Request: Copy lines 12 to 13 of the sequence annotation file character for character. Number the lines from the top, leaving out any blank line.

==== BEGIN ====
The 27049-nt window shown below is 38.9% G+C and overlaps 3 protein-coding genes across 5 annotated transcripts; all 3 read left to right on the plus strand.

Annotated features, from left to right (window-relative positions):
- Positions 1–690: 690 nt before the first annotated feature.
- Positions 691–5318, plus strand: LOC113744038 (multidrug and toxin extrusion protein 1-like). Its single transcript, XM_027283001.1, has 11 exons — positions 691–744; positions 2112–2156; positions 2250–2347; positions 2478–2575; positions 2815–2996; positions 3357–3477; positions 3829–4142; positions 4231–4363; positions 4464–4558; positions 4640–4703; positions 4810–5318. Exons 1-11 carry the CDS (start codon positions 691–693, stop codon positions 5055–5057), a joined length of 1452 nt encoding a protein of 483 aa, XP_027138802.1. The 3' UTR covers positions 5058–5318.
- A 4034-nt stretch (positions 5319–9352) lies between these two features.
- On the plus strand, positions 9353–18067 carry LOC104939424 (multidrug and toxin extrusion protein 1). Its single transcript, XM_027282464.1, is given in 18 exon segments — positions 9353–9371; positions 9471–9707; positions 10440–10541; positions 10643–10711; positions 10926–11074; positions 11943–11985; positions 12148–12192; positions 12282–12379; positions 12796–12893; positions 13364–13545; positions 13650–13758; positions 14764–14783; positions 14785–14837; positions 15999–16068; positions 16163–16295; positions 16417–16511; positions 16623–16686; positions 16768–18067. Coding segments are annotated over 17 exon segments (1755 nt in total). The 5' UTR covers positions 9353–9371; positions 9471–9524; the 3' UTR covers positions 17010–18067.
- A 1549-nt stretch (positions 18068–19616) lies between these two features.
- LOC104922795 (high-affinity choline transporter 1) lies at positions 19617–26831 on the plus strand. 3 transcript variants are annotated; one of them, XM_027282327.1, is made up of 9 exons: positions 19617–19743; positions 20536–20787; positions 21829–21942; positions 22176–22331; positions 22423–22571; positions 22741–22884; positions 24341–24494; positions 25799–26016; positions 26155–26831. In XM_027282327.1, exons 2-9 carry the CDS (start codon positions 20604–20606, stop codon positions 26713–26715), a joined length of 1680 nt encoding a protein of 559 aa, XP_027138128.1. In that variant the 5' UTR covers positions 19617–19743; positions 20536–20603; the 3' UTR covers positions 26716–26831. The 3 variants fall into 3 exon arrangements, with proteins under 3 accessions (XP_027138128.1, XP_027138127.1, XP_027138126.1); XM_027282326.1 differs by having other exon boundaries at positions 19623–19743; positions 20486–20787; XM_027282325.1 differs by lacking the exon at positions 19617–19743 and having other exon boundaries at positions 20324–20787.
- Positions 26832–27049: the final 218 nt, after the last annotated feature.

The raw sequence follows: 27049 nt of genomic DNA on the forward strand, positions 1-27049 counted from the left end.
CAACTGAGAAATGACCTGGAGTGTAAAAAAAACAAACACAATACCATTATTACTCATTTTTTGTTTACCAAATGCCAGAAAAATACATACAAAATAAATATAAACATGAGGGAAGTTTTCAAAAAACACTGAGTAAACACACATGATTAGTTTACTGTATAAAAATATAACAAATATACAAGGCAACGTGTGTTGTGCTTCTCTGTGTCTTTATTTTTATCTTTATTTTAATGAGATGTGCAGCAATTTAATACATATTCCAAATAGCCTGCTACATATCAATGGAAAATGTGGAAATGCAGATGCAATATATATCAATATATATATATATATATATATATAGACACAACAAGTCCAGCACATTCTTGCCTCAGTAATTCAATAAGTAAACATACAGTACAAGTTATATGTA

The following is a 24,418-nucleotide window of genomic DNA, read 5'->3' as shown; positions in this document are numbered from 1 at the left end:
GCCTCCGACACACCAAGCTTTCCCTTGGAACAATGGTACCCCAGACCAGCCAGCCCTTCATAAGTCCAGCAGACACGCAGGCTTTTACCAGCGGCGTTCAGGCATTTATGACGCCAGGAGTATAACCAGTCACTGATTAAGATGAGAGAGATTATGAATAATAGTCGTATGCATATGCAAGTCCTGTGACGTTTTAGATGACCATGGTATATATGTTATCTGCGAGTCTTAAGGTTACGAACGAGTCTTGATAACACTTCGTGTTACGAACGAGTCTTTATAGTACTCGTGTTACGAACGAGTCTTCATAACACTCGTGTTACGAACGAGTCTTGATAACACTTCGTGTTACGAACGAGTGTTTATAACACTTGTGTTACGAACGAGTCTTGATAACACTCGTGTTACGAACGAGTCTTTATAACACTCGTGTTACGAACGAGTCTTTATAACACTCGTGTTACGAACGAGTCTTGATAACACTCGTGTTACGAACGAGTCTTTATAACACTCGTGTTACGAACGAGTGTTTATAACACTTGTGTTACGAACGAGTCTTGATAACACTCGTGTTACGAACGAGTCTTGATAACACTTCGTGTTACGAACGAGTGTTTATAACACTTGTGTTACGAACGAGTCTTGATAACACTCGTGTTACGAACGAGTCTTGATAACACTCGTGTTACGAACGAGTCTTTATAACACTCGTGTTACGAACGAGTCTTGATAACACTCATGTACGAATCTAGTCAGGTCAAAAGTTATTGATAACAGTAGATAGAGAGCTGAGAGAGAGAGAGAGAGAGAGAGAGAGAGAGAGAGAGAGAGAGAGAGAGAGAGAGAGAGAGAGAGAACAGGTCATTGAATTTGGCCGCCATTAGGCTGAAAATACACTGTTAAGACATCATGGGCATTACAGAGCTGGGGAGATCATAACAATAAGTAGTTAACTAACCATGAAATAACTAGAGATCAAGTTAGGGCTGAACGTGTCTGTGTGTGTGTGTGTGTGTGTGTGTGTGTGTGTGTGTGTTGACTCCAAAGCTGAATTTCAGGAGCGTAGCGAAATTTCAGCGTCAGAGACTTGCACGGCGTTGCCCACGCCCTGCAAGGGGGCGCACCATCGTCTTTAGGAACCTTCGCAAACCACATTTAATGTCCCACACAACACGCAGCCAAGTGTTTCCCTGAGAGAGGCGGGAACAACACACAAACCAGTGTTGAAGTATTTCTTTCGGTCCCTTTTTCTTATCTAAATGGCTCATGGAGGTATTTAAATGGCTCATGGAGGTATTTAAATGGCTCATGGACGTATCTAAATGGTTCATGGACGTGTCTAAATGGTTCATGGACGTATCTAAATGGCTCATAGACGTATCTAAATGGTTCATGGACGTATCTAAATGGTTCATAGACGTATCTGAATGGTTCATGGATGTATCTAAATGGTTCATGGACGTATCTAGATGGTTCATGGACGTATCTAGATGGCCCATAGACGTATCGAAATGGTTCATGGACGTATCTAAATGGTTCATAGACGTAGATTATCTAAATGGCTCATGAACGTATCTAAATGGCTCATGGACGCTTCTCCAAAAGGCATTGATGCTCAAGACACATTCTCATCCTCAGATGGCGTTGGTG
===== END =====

The following is a 24,418-nucleotide window of genomic DNA, read 5'->3' as shown; positions in this document are numbered from 1 at the left end:
GCCTCCGACACACCAAGCTTTCCCTTGGAACAATGGTACCCCAGACCAGCCAGCCCTTCATAAGTCCAGCAGACACGCAGGCTTTTACCAGCGGCGTTCAGGCATTTATGACGCCAGGAGTATAACCAGTCACTGATTAAGATGAGAGAGATTATGAATAATAGTCGTATGCATATGCAAGTCCTGTGACGTTTTAGATGACCATGGTATATATGTTATCTGCGAGTCTTAAGGTTACGAACGAGTCTTGATAACACTTCGTGTTACGAACGAGTCTTTATAGTACTCGTGTTACGAACGAGTCTTCATAACACTCGTGTTACGAACGAGTCTTGATAACACTTCGTGTTACGAACGAGTGTTTATAACACTTGTGTTACGAACGAGTCTTGATAACACTCGTGTTACGAACGAGTCTTTATAACACTCGTGTTACGAACGAGTCTTTATAACACTCGTGTTACGAACGAGTCTTGATAACACTCGTGTTACGAACGAGTCTTTATAACACTCGTGTTACGAACGAGTGTTTATAACACTTGTGTTACGAACGAGTCTTGATAACACTCGTGTTACGAACGAGTCTTGATAACACTTCGTGTTACGAACGAGTGTTTATAACACTTGTGTTACGAACGAGTCTTGATAACACTCGTGTTACGAACGAGTCTTGATAACACTCGTGTTACGAACGAGTCTTTATAACACTCGTGTTACGAACGAGTCTTGATAACACTCATGTACGAATCTAGTCAGGTCAAAAGTTATTGATAACAGTAGATAGAGAGCTGAGAGAGAGAGAGAGAGAGAGAGAGAGAGAGAGAGAGAGAGAGAGAGAGAGAGAGAGAGAGAGAGAACAGGTCATTGAATTTGGCCGCCATTAGGCTGAAAATACACTGTTAAGACATCATGGGCATTACAGAGCTGGGGAGATCATAACAATAAGTAGTTAACTAACCATGAAATAACTAGAGATCAAGTTAGGGCTGAACGTGTCTGTGTGTGTGTGTGTGTGTGTGTGTGTGTGTGTGTGTGTTGACTCCAAAGCTGAATTTCAGGAGCGTAGCGAAATTTCAGCGTCAGAGACTTGCACGGCGTTGCCCACGCCCTGCAAGGGGGCGCACCATCGTCTTTAGGAACCTTCGCAAACCACATTTAATGTCCCACACAACACGCAGCCAAGTGTTTCCCTGAGAGAGGCGGGAACAACACACAAACCAGTGTTGAAGTATTTCTTTCGGTCCCTTTTTCTTATCTAAATGGCTCATGGAGGTATTTAAATGGCTCATGGAGGTATTTAAATGGCTCATGGACGTATCTAAATGGTTCATGGACGTGTCTAAATGGTTCATGGACGTATCTAAATGGCTCATAGACGTATCTAAATGGTTCATGGACGTATCTAAATGGTTCATAGACGTATCTGAATGGTTCATGGATGTATCTAAATGGTTCATGGACGTATCTAGATGGTTCATGGACGTATCTAGATGGCCCATAGACGTATCGAAATGGTTCATGGACGTATCTAAATGGTTCATAGACGTAGATTATCTAAATGGCTCATGAACGTATCTAAATGGCTCATGGACGCTTCTCCAAAAGGCATTGATGCTCAAGACACATTCTCATCCTCAGATGGCGTTGGTG